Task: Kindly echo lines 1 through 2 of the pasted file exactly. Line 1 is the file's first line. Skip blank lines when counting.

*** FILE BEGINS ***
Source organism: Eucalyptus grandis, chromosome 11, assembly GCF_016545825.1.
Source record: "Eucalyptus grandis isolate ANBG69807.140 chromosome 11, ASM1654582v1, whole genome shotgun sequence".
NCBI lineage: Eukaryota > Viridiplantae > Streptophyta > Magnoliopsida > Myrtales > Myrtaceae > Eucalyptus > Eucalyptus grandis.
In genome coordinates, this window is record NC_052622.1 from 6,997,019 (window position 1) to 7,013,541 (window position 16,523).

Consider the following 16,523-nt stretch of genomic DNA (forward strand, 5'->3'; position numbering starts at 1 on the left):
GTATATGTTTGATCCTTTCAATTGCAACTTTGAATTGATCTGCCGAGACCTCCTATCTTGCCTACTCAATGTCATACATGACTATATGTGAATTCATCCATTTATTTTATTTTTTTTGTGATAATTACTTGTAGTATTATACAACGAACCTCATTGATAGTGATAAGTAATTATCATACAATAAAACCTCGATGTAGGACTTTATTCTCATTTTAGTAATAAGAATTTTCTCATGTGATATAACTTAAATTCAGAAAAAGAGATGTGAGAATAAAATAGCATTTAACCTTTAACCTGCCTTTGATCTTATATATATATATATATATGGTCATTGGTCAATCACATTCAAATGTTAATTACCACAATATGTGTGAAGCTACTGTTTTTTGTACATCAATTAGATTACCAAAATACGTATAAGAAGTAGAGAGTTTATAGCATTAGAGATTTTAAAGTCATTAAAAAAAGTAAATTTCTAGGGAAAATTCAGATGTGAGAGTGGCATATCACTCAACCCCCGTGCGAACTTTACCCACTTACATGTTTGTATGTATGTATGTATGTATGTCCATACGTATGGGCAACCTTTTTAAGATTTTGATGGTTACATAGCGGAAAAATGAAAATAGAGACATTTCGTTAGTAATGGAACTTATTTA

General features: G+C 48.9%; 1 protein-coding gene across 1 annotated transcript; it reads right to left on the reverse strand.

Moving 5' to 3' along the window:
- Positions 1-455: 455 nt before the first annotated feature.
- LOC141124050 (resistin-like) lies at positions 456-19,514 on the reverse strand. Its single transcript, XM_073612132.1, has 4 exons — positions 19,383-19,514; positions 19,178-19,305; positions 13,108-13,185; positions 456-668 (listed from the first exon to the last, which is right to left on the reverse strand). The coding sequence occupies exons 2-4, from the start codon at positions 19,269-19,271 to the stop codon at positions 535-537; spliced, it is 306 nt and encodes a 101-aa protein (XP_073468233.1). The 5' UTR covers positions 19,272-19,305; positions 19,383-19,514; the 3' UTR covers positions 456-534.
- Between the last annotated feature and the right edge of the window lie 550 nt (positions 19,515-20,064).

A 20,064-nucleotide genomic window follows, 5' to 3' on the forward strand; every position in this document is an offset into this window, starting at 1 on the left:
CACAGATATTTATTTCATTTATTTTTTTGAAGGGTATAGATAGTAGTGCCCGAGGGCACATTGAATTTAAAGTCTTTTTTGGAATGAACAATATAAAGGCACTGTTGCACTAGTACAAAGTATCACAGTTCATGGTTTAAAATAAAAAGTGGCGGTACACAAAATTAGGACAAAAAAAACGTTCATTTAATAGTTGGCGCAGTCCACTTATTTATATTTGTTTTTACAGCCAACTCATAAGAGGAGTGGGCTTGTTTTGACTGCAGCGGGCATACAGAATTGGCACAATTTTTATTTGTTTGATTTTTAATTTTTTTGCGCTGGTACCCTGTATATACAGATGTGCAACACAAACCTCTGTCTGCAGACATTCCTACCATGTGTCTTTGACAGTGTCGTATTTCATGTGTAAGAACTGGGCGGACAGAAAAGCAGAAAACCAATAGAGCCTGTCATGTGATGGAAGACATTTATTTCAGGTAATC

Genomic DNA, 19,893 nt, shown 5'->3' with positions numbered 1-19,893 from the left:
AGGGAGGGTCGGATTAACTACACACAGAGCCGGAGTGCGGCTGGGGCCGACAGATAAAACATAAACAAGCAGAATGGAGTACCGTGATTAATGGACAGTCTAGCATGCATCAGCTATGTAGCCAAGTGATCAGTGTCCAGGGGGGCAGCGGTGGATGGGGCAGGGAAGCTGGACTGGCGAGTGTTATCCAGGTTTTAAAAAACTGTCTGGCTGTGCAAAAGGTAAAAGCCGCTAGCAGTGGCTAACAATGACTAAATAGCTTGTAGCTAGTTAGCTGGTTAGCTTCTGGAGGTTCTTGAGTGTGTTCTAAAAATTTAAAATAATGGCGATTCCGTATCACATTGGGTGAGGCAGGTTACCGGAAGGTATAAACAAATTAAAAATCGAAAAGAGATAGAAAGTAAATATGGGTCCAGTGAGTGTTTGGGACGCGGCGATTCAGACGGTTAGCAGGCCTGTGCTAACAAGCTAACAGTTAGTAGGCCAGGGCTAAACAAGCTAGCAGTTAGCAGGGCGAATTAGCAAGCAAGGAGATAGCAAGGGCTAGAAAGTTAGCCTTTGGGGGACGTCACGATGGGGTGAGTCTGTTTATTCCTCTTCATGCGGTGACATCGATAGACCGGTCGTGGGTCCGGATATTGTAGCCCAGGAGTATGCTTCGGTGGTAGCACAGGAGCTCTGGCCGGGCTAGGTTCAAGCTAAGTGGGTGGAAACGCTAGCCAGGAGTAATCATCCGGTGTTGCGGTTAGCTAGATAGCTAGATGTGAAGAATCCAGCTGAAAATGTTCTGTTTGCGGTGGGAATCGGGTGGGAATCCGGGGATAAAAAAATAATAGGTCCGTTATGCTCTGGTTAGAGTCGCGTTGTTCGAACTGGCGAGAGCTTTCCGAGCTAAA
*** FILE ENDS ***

Source organism: Eucalyptus grandis, chromosome 11, assembly GCF_016545825.1.
Source record: "Eucalyptus grandis isolate ANBG69807.140 chromosome 11, ASM1654582v1, whole genome shotgun sequence".